There are two executive boards running for the 2017–18 Student Governance Council Executive Board. Sophomore Carlie McClinsey, who is with IC On-Board, and junior Gabrielle Hurlbut, with IC Equity, are the presidential candidates for their respective boards. Staff Writer Madeline Veneziano spoke with the candidates about their platforms, leadership styles and visions for the SGC.
McClinsey, an integrated marketing communications major, has been involved with the SGC for two years, serving as senate chair for 2016–17 and before that acting as chief of staff.
This interview has been edited for length and clarity.
Madeline Veneziano: Why did you decide to run for SGC president?
Carlie McClinsey: I’ve been in SGC for two years now, and through that time, I think I’ve really made a lot of connections, but also learned how the organization works and doesn’t work. … I think that I saw this year we really needed somebody who understood the organization, and I didn’t know who else would step up to that plate. I love this school so much, so it was really clear to me that it was kind of my time to step up to the plate.
MV: What are the main points of your platform?
CM: We released our five platform points on our Facebook page, and we start off with student organizations, and then we go into transparency and visibility. We want to work on diversity and inclusion, and then going onto senate engagement, and then campus pride. … We really want to focus on student orgs because student orgs are the basis of the college campus, and we’ve seen a really huge lack of engagement on this campus the past couple of years. … We want to make sure that we’re bringing together student orgs and working on bringing people back to feeling proud to be a Bomber. We feel as though this campus is really hurt after the events that happened in the last two years, and I think that if we can work … and bring the community together and take back IC, I think that’s really, really important to us, as well. And then senate engagement: Our Senate isn’t doing necessarily all the things that they should be doing. … If a senator can’t really take on the role or isn’t feeling passionate about being in that role, they need to leave in order to make room for people who are. … And being transparent and visible: We feel like SGC has done a lot in the last year, but nobody really knows about that. So whether that be posting on our social media platforms, or finding ways to leverage Intercom, making Intercom better, or making sure that The Ithacan knows when we are doing something really important that the students should know about, and making myself visible.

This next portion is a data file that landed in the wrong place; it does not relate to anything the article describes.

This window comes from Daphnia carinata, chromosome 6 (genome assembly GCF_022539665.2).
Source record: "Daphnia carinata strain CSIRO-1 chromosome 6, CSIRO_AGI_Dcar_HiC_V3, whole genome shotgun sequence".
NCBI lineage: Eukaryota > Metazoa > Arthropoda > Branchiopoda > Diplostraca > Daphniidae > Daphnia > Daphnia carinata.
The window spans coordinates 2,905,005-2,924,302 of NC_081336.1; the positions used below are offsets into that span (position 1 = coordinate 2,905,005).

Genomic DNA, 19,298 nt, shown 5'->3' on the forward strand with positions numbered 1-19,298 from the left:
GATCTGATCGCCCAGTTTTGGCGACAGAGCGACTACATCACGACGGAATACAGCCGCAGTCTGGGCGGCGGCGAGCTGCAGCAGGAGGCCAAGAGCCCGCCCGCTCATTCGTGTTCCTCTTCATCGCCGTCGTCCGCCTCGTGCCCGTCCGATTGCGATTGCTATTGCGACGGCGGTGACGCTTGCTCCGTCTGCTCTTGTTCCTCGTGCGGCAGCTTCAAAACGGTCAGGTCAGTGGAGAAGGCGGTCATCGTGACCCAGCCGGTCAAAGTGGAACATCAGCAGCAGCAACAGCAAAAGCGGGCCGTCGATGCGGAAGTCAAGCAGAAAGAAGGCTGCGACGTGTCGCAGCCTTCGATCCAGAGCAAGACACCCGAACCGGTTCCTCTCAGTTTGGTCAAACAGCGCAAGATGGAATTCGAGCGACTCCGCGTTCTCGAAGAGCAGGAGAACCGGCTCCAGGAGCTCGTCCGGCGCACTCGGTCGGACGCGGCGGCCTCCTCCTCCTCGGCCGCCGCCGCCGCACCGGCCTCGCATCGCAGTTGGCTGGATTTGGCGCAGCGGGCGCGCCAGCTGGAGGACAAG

MV: Why do you think you’re a qualified candidate to be SGC president?
CM: As I said, I’ve been in SGC for two years now, and I’ve worked with a lot of different people. I think that I’ve been able to form relationships with students across platforms, across backgrounds. But I’ve also been able to form relations with students, faculty, staff and administration that are invaluable to me, and I think will really be able to leverage what we want to do for the next year. … I’m not afraid to have tough conversations with the administrators. I’m not afraid to be honest and have those open conversations.